There is a theory that it takes 10,000 hours to become truly expert at something.
This theory is explained, very persuasively, by Malcolm Gladwell in his book, “Outliers”.
Gladwell argues that there are two main components to becoming outstandingly good in any sphere:
- Being in the right place, at the right time
- Putting in 10,000 hours.
How does this relate to emotional abuse, and domestic violence in general?
First, let’s get some perspective on this: when Gladwell talks about getting 10,000 hours in computer programming, playing a sport, or any of the other things he talks about, 10,000 hours sounds like a lot of hours.
Suppose you managed to do 8 of these hours per day, 5 days per week, it would take you nearly 5 years to put in your 10,000 hours.
But it doesn’t work like that with abuse, does it?
Now nobody rushes into a mentally, emotionally abusive relationship to invest an initial 10,000 hours - and then a whole lot more – to become an expert in being emotionally abused.
Yet it happens, does it not?
In my own case, in the first year alone, the math worked like this:
- 1 hour (the first token incident, to test my compliance)
- 24 hours (the first full ‘test’ explosion)
- 72 hours (first full blown explosion)
- 2-3 hours daily for the first 3 months
- 5-6 hours over the next 9 months
- 1 x 72 hour block every 6 weeks
So, at a conservative estimate, in that first year of my abusive relationship, I must have put approximately 2160 hours into learning how to be an abused woman!
After that, the number of hours I committed just kept escalating. (By the second year, I reckon the number probably doubled.)
My guess is that you too have committed a massive, monstrous number of hours. Maybe it was less, maybe it was considerably more. Either way, it is a tragedy to have wasted so many hours feeling miserable about your relationship with your partner.
When you think about it that way, it may just suggest to you that an abusive relationship really has nowhere to go but down.
But there is more, of course.
First, Gladwell identifies another characteristic that makes for an ‘Outlier’; and that is being in the right place at the right time.
Like me, you were, doubtless, in the right place at the right time, because you grew up in an environment that prequalified you for an abusive relationship.
Perhaps the environment you grew up in was abusive; you may have been emotionally neglected – and otherwise ill treated. Or you may just have been programmed to be a total people-pleaser.
Either way, you were trained to be exceptionally receptive to an abusive man.
So you, like me, were much more inclined than another woman might be to put in those 10,000 hours (and many further thousands as well).
Sadly, even that is not the end of it.
Your abusive partner also put in his 10,000 hour ‘apprenticeship’.
What am I saying here?
My abusive husband fully developed his abusive skills with me.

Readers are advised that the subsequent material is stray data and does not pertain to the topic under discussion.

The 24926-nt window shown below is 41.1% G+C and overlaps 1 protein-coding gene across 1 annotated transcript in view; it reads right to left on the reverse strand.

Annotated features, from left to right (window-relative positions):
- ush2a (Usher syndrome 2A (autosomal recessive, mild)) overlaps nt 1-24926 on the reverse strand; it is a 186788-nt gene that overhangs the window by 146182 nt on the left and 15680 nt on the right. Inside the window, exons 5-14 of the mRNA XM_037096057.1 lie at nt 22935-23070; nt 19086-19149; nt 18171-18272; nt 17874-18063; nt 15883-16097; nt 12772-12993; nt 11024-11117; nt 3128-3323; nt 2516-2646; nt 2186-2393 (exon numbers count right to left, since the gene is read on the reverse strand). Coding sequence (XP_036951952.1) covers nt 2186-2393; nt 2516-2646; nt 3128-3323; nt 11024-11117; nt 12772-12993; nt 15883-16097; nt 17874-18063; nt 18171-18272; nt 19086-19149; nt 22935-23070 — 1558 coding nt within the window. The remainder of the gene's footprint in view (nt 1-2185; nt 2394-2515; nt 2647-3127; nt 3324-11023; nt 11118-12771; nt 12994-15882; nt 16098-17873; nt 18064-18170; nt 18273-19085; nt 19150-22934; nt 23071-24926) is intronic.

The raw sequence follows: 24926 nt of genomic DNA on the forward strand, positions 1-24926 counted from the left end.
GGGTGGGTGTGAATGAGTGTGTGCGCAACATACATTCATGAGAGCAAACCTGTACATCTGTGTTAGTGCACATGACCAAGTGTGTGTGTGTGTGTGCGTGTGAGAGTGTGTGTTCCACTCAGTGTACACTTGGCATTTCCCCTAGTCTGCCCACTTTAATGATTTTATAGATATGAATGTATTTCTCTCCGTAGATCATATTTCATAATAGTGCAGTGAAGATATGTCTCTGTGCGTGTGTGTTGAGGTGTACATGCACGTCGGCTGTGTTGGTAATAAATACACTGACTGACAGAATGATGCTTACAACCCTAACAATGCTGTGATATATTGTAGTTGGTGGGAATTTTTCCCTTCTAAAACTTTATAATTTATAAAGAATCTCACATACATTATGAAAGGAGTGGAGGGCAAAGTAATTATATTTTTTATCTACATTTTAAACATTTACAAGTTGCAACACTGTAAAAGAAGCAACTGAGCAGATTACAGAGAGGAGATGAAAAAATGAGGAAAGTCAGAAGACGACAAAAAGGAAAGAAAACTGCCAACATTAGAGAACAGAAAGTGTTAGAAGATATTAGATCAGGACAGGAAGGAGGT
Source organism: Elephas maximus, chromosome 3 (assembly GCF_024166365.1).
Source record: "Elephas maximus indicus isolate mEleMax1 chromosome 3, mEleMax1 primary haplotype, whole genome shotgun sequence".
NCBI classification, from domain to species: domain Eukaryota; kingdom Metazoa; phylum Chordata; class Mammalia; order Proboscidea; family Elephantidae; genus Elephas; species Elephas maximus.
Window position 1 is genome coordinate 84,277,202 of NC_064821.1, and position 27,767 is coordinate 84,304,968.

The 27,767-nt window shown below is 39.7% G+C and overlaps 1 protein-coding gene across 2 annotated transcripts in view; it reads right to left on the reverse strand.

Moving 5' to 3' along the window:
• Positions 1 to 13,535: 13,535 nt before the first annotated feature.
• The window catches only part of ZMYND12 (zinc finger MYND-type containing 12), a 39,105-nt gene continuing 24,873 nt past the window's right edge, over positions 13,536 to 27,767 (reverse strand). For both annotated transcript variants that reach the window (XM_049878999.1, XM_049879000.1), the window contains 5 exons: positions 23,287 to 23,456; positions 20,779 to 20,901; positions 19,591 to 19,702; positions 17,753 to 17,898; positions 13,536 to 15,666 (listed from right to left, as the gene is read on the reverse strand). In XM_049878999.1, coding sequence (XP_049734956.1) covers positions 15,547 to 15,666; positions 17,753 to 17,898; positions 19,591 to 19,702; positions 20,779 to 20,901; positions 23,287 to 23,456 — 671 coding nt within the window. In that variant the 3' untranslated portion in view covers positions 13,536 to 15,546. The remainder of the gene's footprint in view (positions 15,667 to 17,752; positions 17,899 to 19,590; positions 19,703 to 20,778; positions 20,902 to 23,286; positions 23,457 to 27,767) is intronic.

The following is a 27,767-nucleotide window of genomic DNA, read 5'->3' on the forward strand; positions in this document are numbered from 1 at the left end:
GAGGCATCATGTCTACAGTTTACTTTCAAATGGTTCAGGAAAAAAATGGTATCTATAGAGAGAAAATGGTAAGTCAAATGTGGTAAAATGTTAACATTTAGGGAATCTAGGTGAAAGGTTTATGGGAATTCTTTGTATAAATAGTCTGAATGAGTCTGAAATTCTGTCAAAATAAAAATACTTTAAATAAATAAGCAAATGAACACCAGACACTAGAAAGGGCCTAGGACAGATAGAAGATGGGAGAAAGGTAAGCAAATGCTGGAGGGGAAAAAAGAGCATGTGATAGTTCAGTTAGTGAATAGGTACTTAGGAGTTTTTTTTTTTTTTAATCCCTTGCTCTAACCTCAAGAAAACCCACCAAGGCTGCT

Thinking back, he had had one prior serious relationship in which his focus was to be accepted into his partner’s family. At that time, he aspired to integration into the bosom of a family that was much more loving and supportive than his own.
(Further, his girlfriend’s father was the national head of the professional association to which he belonged.)
For all that, the relationship didn’t work out. My future husband did not feel that this girlfriend met enough of his needs. (Although, as he told it, he did not know exactly what those needs were.)
By the time he met me, he wanted something different: he wanted a woman who would be completely and utterly his creature.
His family ‘programming’ was certainly abusive. But because his father was the Alpha male abuser, and brooked no competition, my future husband had not been able to put all his learnt (abusive) skills into practice.
By the time he had completed his 10,000 hours with me, he had become a very accomplished abusive man, in his own right.
It was never my fault.
But it was my responsibility inasmuch as - thanks to my programming – I let him get away with it.
In exactly the same way that you let your partner get away with it.
You may have fought, and remonstrated, and pleaded, and threatened, but still… Either you stayed, or you kept taking him back – which means that you let him get away with it.
So, he put in his 10,000 hours, and so did you.
He became more and more expert at hurting, humiliating and rejecting you. And you became more and more expert at… what?
And you sacrificed thousands and thousands – maybe even tens of thousands - of hours of your precious life.
But there is an upside.
Who you are is not simply what you do. Or, at least, what you do does not have to be all that you are.
Everyone, including abused women, has so many, many talents.
Yes, you have got your 10,000 hours of emotional abuse – and then some. But you also have other, massive skills and achievements, if you will just focus on them.
As for your partner, well, he has got his 10,000 hours, too. Probably many times over.
You can’t know what he will do with his extraordinary expertise – and why on earth should you care, provided he stops blighting your life?
But you can set about acquiring expertise about how to have a happy life.
You’ve already proved that you are a very good learner (although the things you have learnt have not always been those that are most helpful to you).
Start accumulating your first 10,000 hours of happiness. Remember, you can start as small as you please.
Sure, 10,000 hours may sound daunting. But they need not be. That is only 416 days and nights.
If you choose to make it your full time focus, instead of your abusive partner, by July 2011, you will be in a very different place.
Even if you only do it for 2-3 hours a day, by this time next year, you will be getting quite good at it.
Will you do it?
Will you let me help you to do it?